Miami Law Enforcement, Radio Free America, Johns Hopkins JustUs Dialogues, More: Saturday Afternoon ResearchBuzz, August 22, 2020


Miami New Times: New Database Lets You Search Miami Police Officer Complaints. “After talking to the sister of a woman who had a traumatic run-in with Miami police during a June protest, a light bulb went on for WLRN reporter Danny Rivero. Rivero had the name of the woman’s arresting officer and could easily access records that listed his record of complaints, suspensions, and reprimands. But he figured the public might not have the same familiarity with police records, so he set out to create a tool to make that information more accessible. Yesterday, Rivero announced the beta launch of Badge Watch, a website and soon-to-be app that keeps track of use-of-force incidents and citizen complaints against City of Miami police officers.”


Radio Boise: Radio Free America On-Demand Archiver Shut Down. “In unexpected news, Radio Free America has suspended operations indefinitely as of Saturday, August 15, 2020. We are searching for an alternative show audio archiving service – which will take time – but we’ll keep you posted as we find a new solution.”

Johns Hopkins: Johns Hopkins JustUs Dialogues will spotlight critical health and justice disparities. “Johns Hopkins University and Johns Hopkins Medicine will host a new online discussion series featuring many of the nation’s most important voices on topics relating to racial justice. The free JustUs Dialogues will kick off Thursday, Aug. 20, with a discussion on police reform and will culminate in October with an online symposium on health and restorative justice.”


New Indian Express: ‘Telegram revolution’: How a social media app helped drive protests in Belarus post presidential polls. “Every day, like clockwork, to-do lists for those protesting against Belarus’ authoritarian leader appear in the popular Telegram messaging app. They lay out goals, give times and locations of rallies with business-like precision, and offer spirited encouragement.”

New York Times: Facebook Braces Itself for Trump to Cast Doubt on Election Results. “Facebook spent years preparing to ward off any tampering on its site ahead of November’s presidential election. Now the social network is getting ready in case President Trump interferes once the vote is over. Employees at the Silicon Valley company are laying out contingency plans and walking through postelection scenarios that include attempts by Mr. Trump or his campaign to use the platform to delegitimize the results, people with knowledge of Facebook’s plans said.”


Politico: Trump pressures head of consumer agency to bend on social media crackdown. “President Donald Trump has personally pushed the head of the Federal Trade Commission to aid his crusade against alleged political bias in social media, according to two people familiar with the conversations — an unusually direct effort by a president to bend a legally independent agency to his agenda.”

Techdirt: Judge Recommends Copyright Troll Richard Liebowitz Be Removed From Roll Of The Court For Misconduct In Default Judgment Case. “Would you believe it? Copyright troll Richard Liebowitz is in trouble yet again. And yes, we just had a different article about him yesterday, but it’s tough to keep up with all of young Liebowitz’s court troubles. The latest is that a judge has sanctioned Liebowitz and recommended he be removed from the roll of the court in the Northern District of NY.”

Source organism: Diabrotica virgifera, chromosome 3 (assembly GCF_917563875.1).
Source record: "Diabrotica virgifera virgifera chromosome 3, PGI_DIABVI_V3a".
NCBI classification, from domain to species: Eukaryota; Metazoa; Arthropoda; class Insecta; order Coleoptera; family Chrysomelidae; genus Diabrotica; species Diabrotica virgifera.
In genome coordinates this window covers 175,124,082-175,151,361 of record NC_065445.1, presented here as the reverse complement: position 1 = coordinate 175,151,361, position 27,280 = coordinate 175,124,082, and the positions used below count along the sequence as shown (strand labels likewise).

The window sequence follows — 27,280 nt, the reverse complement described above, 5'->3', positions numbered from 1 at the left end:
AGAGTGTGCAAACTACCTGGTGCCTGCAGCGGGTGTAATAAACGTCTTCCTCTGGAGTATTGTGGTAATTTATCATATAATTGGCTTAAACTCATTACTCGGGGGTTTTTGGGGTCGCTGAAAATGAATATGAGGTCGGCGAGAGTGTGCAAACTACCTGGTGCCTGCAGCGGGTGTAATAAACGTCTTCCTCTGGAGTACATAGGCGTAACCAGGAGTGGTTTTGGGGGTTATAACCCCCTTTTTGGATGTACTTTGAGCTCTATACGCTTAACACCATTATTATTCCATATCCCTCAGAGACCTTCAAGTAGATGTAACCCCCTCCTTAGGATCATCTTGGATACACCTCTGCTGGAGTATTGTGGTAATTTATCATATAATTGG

GAO Watchblog: USAspending. gov Contains a Treasure Trove of Information, But How Reliable Is It?. “Federal agencies are required to report spending information under the DATA Act, and agency offices of inspectors general (OIG) are required to review and report on the quality of agency data. In FY 2019, reported that the government spent about $4.45 trillion. Today’s WatchBlog explores our review of 51 OIG reports that expressed concerns about the quality of the data that agencies reported for the first quarter of FY2019. Given that agencies are now required to report how they’re spending their COVID-19 funds on, the reliability of this data is even more important.”

Liverpool Echo: University of Liverpool accepts slavery roots after new database of links revealed. “The University of Liverpool has acknowledged the role that proceeds of slavery played in its early beginnings as a group of independent researchers prepare to release information about its links to the notorious trade. The database, which has been put together by the Liverpool Black History Research Group based at the Kuumba Imani centre in Toxteth, explores the relationship between prominent slave traders and one of the University of Liverpool’s forerunner organisations, the Liverpool Royal Institution.” The database will be released next year.

EurekAlert: Argonne scientists use artificial intelligence to strengthen power grid resiliency. “At the U.S. Department of Energy’s (DOE) Argonne National Laboratory a research team has developed a novel approach to help system operators understand how to better control power systems with the help of artificial intelligence. Their new approach could help operators control power systems in a more effective way, which could enhance the resilience of America’s power grid, according to a recent article in IEEE Transactions on Power Systems.” Good afternoon, Internet…

Do you like ResearchBuzz? Does it help you out? Please consider supporting it on Patreon. Not interested in commitment? Perhaps you’d buy me an iced tea. I love your comments, I love your site suggestions, and I love you. Feel free to comment on the blog, or @ResearchBuzz on Twitter. Thanks!

Categories: afternoonbuzz

Leave a Reply